If you didn't know that Lewis Carroll was a pseudonym, you might wonder if this Carroll ( A Child Across the Sky ) might be a relative. He, too, uses fanciful jests to point up common absurdities and makes fantasy seem altogether tangible. Here his narrator is a curmudgeonly genius, the aphorizing architect Harry Radcliffe, who, with the aid of a maverick therapist, has recently recovered from a mental collapse and is ready to reexamine his constructs of reality. He's also rebounding from an amicable divorce and conducts affairs with two fabulous females. Various developments--including an earthquake from which Radcliffe's party is miraculously rescued by a Middle Eastern sultan and the therapist's dog--oblige Radcliffe to accept the sultan's commission to build a vast dog museum. When war breaks out in the sultan's realm and he is killed, his son--a romantic rival for one of Radcliffe's lady loves--presses Radcliffe to build the museum on his property in Austria and promises to pay in magic. After further astonishing feats (leaping into other identities, the momentary reincarnation of the dead, etc.) the picaresque tone, surprisingly, yields at the end to a reprise of a biblical theme, turning this spirited novel into something like a moral tale. (Feb.)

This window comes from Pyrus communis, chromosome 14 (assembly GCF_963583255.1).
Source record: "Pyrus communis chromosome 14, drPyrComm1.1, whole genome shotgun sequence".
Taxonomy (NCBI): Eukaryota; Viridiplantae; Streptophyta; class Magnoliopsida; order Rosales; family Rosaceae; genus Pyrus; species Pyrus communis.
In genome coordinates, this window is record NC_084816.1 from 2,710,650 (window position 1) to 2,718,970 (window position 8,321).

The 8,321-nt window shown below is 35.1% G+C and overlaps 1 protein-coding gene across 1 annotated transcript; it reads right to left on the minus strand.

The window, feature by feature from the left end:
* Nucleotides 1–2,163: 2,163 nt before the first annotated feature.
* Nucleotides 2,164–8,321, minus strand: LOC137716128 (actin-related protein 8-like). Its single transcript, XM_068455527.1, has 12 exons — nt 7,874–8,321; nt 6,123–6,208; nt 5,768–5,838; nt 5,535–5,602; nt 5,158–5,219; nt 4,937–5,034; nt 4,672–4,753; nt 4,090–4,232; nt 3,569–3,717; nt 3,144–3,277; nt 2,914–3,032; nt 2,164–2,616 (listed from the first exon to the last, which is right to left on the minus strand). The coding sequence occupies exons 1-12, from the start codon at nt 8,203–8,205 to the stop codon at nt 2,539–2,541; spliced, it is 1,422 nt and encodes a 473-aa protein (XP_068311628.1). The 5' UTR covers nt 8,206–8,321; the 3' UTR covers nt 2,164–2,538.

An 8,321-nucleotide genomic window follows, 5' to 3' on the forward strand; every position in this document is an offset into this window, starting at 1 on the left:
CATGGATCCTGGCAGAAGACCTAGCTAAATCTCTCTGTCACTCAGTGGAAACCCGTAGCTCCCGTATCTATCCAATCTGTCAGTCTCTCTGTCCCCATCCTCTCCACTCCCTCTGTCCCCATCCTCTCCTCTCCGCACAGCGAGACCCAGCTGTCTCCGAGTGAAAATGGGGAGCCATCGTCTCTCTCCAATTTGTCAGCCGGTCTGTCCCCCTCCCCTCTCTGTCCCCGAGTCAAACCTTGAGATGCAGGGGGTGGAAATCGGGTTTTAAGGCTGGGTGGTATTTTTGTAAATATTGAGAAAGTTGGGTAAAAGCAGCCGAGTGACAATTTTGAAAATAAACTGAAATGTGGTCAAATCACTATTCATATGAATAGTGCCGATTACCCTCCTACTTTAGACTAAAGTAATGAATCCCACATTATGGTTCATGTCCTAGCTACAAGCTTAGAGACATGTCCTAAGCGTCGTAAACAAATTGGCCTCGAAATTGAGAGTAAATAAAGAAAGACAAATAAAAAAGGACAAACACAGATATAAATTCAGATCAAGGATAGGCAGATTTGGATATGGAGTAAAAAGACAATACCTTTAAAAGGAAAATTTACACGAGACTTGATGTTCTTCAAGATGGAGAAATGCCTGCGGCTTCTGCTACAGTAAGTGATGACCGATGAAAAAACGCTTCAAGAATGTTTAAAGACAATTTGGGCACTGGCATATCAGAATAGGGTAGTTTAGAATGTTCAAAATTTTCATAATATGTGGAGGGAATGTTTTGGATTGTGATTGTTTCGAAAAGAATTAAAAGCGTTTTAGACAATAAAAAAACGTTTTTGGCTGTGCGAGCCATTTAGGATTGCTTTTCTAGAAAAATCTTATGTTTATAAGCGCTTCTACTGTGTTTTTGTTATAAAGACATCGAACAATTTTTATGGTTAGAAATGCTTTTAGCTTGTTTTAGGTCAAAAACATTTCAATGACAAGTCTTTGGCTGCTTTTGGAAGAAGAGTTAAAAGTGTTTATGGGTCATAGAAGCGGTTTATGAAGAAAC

Reviewed on: 01/01/1992 Release date: 01/01/1992 Genre: Fiction
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